Terminator also adds a T-1 Thump'r, with an Oklahoma Thump'r Hydro Flow Blade, with slice in the blade to alter vibration. This large blade creates considerable thump, while a heavy, curved head hugs bottom on slow retrieves. It also works as a drop bait in vertical cover.


Lonnie Stanley and John Hale of Stanley Jigs combined two unique designs into the Vibra-Wedge Spinnerbait. Vibrashaft Wire allows blades to vibrate freely, as it tapers from .041 inch at the leadhead to .025 inch at the blade attachment. Wedge Blades taper from the swivel attachment to the tip where additional weight increases thump.

French designer and world-travelling angler Patrick Sebile devised the unique Pro-Shad Spinnerbait for his Sebile brand, recently purchased by Pure Fishing. It features shad-shaped blades on an overhead arm that's hinged to run straight and for easy hookups. The Finesse Model has 2 blades while the Trophy Model has a single blade and weighs 1 or 1 3/8 ounce.

Uncle Josh's ingenious Bump-n-Run series includes a Spinnerbait that can be easily adjusted to run to the left or right, to bang into docks, seawalls, or barges, triggering strikes with sound and altered cadence. Damiki, a South Korean company that began importing finely crafted tackle in 2008, offers the Gladiator, a compact design with baitfish colored skirts and trailing strands of red to act as a teaser and a wide-gap Viper hook.

No single spinnerbait works in all conditions. As with softbaits or cranks, consider the capabilities of each model, taking into account visual and vibration factors produced by each its components. If they're right for KVD, you might want to find a permanent place for this versatile lure category.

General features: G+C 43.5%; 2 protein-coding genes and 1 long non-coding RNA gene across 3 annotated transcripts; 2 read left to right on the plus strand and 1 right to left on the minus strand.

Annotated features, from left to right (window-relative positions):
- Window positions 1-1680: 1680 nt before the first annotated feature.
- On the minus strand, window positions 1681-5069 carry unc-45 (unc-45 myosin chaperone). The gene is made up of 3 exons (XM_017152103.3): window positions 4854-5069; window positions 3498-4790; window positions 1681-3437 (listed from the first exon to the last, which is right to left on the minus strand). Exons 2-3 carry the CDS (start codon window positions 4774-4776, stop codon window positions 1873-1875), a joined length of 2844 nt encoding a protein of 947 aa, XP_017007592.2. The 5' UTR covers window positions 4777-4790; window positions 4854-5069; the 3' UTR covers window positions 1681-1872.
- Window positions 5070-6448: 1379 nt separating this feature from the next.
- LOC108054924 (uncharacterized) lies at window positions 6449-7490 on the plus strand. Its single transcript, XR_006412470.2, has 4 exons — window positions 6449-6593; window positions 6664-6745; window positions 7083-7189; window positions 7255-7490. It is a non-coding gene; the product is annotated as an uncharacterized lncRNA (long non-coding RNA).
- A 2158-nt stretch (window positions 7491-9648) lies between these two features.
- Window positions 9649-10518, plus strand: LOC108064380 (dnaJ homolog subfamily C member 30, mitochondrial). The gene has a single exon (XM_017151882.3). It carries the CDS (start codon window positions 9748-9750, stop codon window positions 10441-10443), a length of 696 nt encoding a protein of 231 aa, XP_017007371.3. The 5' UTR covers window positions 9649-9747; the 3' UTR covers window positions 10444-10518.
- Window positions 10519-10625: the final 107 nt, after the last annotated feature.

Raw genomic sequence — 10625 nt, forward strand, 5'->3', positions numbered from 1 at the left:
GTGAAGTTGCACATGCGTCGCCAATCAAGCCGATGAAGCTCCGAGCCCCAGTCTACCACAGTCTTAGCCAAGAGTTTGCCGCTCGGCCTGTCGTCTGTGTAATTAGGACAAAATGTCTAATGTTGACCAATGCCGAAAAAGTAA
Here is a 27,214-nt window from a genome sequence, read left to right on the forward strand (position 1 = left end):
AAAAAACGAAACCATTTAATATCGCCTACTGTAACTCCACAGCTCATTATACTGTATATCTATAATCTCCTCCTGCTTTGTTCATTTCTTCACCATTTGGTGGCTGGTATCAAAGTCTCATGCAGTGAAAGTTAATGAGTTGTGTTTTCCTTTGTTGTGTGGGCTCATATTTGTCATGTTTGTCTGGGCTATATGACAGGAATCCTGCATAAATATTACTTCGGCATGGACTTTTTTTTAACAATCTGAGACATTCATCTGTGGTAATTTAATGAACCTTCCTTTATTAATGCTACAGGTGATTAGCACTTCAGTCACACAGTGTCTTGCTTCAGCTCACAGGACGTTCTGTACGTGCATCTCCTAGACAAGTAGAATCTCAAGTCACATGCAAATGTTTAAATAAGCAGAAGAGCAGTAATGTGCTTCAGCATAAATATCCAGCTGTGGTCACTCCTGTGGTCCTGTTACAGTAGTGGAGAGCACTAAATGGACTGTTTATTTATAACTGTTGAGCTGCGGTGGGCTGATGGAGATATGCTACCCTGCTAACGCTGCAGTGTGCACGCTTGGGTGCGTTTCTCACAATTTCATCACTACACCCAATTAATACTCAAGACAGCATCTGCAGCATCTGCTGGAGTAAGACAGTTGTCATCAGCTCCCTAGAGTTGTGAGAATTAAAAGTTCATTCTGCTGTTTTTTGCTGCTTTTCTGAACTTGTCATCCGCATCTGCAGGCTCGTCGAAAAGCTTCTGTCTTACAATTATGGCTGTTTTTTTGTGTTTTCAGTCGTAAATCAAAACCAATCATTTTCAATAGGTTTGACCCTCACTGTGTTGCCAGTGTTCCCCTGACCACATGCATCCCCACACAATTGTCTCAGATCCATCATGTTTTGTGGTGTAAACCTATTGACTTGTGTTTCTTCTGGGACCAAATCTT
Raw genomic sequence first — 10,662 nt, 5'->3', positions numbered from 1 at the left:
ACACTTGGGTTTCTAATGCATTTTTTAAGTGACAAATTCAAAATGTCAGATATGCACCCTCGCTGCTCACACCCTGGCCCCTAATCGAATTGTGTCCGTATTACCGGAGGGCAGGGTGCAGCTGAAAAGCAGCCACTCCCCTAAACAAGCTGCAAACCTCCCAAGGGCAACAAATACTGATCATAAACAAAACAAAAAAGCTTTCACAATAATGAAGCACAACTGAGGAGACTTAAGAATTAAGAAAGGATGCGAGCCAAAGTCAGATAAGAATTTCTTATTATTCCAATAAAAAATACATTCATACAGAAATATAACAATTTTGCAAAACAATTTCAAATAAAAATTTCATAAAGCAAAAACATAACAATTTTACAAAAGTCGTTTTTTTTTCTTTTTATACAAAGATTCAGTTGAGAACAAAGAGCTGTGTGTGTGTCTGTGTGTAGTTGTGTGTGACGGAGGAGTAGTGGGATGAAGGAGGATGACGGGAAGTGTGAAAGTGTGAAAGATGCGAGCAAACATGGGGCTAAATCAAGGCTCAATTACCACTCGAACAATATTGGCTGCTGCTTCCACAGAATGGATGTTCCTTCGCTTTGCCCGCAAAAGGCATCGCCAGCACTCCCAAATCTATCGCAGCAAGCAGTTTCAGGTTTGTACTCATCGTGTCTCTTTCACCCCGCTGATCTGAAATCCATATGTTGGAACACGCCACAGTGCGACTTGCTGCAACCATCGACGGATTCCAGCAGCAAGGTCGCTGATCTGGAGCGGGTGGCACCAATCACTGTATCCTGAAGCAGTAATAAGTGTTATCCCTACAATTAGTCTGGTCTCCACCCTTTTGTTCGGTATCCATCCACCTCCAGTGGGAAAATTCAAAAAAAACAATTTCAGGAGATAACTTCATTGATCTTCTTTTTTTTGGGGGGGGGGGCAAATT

* Safety-pin spinnerbaits represent but one form of bladed bait. In-line spinners and bladed jigs, with a blade set below the leadhead, are alternative designs that are deadly in some situations. True bladebaits, such as the Silver Buddy, Zip Lure, and Heddon Sonar, have a special niche for deep structure fishing and vertical jigging. The most recent bladed lure is epitomized by the Chatterbait, brought to market about 8 years ago by Ron Davis under the Rad Lures label.

A blade set ahead of a jighead creates a wild shimmying action. While a few successes were realized with this design, it remained generally under the radar until North Carolina pro Bryan Thrift won a FLW Stren Series tournament on Lake Okeechobee with a Chatterbait. Suddenly it became hot, and similar designs appeared. Its place in the bass angler's arsenal was cemented when Brett Hite of California won consecutive FLW Tour events on the Phenix Vibrator Jig, a bait in this category. Highlighting its versatility, the events were in Florida and California.


Chatterbaits and their kin have proved effective during the Prespawn Period. They pass easily through vegetation, the blade seemingly pushing stalks aside or chopping thinner stuff. They also excel in fall when a shallow bite again dominates, associated with vegetation in some waters.

Expert blade tossers are divided on the best line type to use, but most prefer braided or fused superfine, especially for bladed jigs. This presentation often involves big fish in thick vegetation, which begs for a take-no-prisoners attitude. Moreover, snapping a blade with braided line frees it from the thickest clump or throws off clinging stalks.
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Author:Quinn, Steve
Geographic Code:1USA
Date:Jun 1, 2011